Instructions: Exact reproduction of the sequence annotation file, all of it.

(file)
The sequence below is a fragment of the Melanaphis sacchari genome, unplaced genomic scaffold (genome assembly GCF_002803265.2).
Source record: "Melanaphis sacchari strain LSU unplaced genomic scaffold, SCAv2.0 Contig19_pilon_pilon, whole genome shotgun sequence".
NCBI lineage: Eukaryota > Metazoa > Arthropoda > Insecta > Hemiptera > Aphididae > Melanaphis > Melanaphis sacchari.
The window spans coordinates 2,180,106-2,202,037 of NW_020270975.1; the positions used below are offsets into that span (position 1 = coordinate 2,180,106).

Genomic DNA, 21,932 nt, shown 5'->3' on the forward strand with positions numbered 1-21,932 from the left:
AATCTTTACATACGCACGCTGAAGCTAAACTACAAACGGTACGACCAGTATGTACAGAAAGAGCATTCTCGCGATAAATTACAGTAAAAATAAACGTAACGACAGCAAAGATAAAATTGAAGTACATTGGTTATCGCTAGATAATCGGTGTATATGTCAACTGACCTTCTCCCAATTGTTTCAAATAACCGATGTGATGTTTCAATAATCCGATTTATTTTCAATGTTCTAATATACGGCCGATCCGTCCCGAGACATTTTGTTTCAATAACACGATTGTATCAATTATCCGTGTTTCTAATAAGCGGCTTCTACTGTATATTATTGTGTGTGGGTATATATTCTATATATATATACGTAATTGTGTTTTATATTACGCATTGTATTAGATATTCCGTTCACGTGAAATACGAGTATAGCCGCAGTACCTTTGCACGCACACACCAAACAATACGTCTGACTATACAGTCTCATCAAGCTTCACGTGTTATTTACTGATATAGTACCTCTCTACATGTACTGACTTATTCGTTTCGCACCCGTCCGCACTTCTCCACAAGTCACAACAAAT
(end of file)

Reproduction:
The sequence below is a fragment of the Melanaphis sacchari genome, unplaced genomic scaffold (genome assembly GCF_002803265.2).
Source record: "Melanaphis sacchari strain LSU unplaced genomic scaffold, SCAv2.0 Contig19_pilon_pilon, whole genome shotgun sequence".
NCBI lineage: Eukaryota > Metazoa > Arthropoda > Insecta > Hemiptera > Aphididae > Melanaphis > Melanaphis sacchari.
The window spans coordinates 2,180,106-2,202,037 of NW_020270975.1; the positions used below are offsets into that span (position 1 = coordinate 2,180,106).

Genomic DNA, 21,932 nt, shown 5'->3' on the forward strand with positions numbered 1-21,932 from the left:
AATCTTTACATACGCACGCTGAAGCTAAACTACAAACGGTACGACCAGTATGTACAGAAAGAGCATTCTCGCGATAAATTACAGTAAAAATAAACGTAACGACAGCAAAGATAAAATTGAAGTACATTGGTTATCGCTAGATAATCGGTGTATATGTCAACTGACCTTCTCCCAATTGTTTCAAATAACCGATGTGATGTTTCAATAATCCGATTTATTTTCAATGTTCTAATATACGGCCGATCCGTCCCGAGACATTTTGTTTCAATAACACGATTGTATCAATTATCCGTGTTTCTAATAAGCGGCTTCTACTGTATATTATTGTGTGTGGGTATATATTCTATATATATATACGTAATTGTGTTTTATATTACGCATTGTATTAGATATTCCGTTCACGTGAAATACGAGTATAGCCGCAGTACCTTTGCACGCACACACCAAACAATACGTCTGACTATACAGTCTCATCAAGCTTCACGTGTTATTTACTGATATAGTACCTCTCTACATGTACTGACTTATTCGTTTCGCACCCGTCCGCACTTCTCCACAAGTCACAACAAAT